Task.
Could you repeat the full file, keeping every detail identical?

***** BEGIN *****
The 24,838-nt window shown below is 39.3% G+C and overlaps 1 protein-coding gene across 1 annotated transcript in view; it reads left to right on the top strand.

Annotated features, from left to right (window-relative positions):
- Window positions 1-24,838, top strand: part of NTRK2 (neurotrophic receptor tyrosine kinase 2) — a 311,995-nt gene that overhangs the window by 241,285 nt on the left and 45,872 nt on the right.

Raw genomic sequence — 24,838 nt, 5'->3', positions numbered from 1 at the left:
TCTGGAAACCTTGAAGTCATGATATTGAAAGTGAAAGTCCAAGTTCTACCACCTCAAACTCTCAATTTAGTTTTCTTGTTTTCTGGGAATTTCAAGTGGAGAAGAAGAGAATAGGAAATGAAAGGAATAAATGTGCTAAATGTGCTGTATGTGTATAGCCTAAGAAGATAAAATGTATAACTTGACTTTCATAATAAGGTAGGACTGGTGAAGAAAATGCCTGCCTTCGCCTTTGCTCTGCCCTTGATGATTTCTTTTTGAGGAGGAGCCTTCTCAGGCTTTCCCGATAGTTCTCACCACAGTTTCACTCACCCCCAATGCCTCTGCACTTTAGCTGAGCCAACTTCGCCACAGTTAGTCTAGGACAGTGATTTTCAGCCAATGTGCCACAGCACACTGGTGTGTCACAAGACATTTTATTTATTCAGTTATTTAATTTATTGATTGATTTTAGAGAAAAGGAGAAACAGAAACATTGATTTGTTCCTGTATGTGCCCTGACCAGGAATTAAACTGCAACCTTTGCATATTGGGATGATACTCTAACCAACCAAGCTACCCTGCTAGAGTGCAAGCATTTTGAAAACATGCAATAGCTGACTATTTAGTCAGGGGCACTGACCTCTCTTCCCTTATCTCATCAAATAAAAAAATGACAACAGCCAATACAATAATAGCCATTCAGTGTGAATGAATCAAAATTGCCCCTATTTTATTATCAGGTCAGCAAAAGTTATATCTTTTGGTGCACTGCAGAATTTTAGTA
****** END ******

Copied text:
The 24,838-nt window shown below is 39.3% G+C and overlaps 1 protein-coding gene across 1 annotated transcript in view; it reads left to right on the top strand.

Annotated features, from left to right (window-relative positions):
- Window positions 1-24,838, top strand: part of NTRK2 (neurotrophic receptor tyrosine kinase 2) — a 311,995-nt gene that overhangs the window by 241,285 nt on the left and 45,872 nt on the right.

Raw genomic sequence — 24,838 nt, 5'->3', positions numbered from 1 at the left:
TCTGGAAACCTTGAAGTCATGATATTGAAAGTGAAAGTCCAAGTTCTACCACCTCAAACTCTCAATTTAGTTTTCTTGTTTTCTGGGAATTTCAAGTGGAGAAGAAGAGAATAGGAAATGAAAGGAATAAATGTGCTAAATGTGCTGTATGTGTATAGCCTAAGAAGATAAAATGTATAACTTGACTTTCATAATAAGGTAGGACTGGTGAAGAAAATGCCTGCCTTCGCCTTTGCTCTGCCCTTGATGATTTCTTTTTGAGGAGGAGCCTTCTCAGGCTTTCCCGATAGTTCTCACCACAGTTTCACTCACCCCCAATGCCTCTGCACTTTAGCTGAGCCAACTTCGCCACAGTTAGTCTAGGACAGTGATTTTCAGCCAATGTGCCACAGCACACTGGTGTGTCACAAGACATTTTATTTATTCAGTTATTTAATTTATTGATTGATTTTAGAGAAAAGGAGAAACAGAAACATTGATTTGTTCCTGTATGTGCCCTGACCAGGAATTAAACTGCAACCTTTGCATATTGGGATGATACTCTAACCAACCAAGCTACCCTGCTAGAGTGCAAGCATTTTGAAAACATGCAATAGCTGACTATTTAGTCAGGGGCACTGACCTCTCTTCCCTTATCTCATCAAATAAAAAAATGACAACAGCCAATACAATAATAGCCATTCAGTGTGAATGAATCAAAATTGCCCCTATTTTATTATCAGGTCAGCAAAAGTTATATCTTTTGGTGCACTGCAGAATTTTAGTA